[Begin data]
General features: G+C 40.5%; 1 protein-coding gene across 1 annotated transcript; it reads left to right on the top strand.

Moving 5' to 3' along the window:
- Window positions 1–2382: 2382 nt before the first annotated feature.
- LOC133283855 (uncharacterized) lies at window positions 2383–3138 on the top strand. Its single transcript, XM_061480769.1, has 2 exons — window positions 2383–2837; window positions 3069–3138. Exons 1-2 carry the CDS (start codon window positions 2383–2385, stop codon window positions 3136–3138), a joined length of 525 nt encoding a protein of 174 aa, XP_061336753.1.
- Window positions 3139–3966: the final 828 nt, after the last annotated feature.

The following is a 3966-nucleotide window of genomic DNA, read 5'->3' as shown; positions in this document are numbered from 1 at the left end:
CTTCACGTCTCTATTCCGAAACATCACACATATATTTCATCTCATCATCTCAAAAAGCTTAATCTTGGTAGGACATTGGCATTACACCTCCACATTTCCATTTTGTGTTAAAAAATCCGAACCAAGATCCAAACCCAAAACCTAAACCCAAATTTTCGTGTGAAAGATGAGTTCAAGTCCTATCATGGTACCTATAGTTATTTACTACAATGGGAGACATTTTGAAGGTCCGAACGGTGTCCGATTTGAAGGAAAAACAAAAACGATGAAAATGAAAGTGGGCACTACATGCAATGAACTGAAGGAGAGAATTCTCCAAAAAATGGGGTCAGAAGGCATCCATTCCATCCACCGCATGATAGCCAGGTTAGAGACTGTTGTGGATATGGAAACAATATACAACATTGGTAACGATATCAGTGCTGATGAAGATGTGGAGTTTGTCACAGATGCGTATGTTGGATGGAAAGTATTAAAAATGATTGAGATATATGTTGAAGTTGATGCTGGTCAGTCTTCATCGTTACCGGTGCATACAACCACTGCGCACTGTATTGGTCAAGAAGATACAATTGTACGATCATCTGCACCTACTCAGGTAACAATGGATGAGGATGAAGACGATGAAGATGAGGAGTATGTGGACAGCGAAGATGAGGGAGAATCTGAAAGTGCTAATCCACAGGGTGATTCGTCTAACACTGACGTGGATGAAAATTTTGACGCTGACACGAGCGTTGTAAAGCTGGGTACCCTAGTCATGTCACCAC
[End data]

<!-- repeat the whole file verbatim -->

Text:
General features: G+C 40.5%; 1 protein-coding gene across 1 annotated transcript; it reads left to right on the top strand.

Moving 5' to 3' along the window:
- Window positions 1–2382: 2382 nt before the first annotated feature.
- LOC133283855 (uncharacterized) lies at window positions 2383–3138 on the top strand. Its single transcript, XM_061480769.1, has 2 exons — window positions 2383–2837; window positions 3069–3138. Exons 1-2 carry the CDS (start codon window positions 2383–2385, stop codon window positions 3136–3138), a joined length of 525 nt encoding a protein of 174 aa, XP_061336753.1.
- Window positions 3139–3966: the final 828 nt, after the last annotated feature.

The following is a 3966-nucleotide window of genomic DNA, read 5'->3' as shown; positions in this document are numbered from 1 at the left end:
CTTCACGTCTCTATTCCGAAACATCACACATATATTTCATCTCATCATCTCAAAAAGCTTAATCTTGGTAGGACATTGGCATTACACCTCCACATTTCCATTTTGTGTTAAAAAATCCGAACCAAGATCCAAACCCAAAACCTAAACCCAAATTTTCGTGTGAAAGATGAGTTCAAGTCCTATCATGGTACCTATAGTTATTTACTACAATGGGAGACATTTTGAAGGTCCGAACGGTGTCCGATTTGAAGGAAAAACAAAAACGATGAAAATGAAAGTGGGCACTACATGCAATGAACTGAAGGAGAGAATTCTCCAAAAAATGGGGTCAGAAGGCATCCATTCCATCCACCGCATGATAGCCAGGTTAGAGACTGTTGTGGATATGGAAACAATATACAACATTGGTAACGATATCAGTGCTGATGAAGATGTGGAGTTTGTCACAGATGCGTATGTTGGATGGAAAGTATTAAAAATGATTGAGATATATGTTGAAGTTGATGCTGGTCAGTCTTCATCGTTACCGGTGCATACAACCACTGCGCACTGTATTGGTCAAGAAGATACAATTGTACGATCATCTGCACCTACTCAGGTAACAATGGATGAGGATGAAGACGATGAAGATGAGGAGTATGTGGACAGCGAAGATGAGGGAGAATCTGAAAGTGCTAATCCACAGGGTGATTCGTCTAACACTGACGTGGATGAAAATTTTGACGCTGACACGAGCGTTGTAAAGCTGGGTACCCTAGTCATGTCACCAC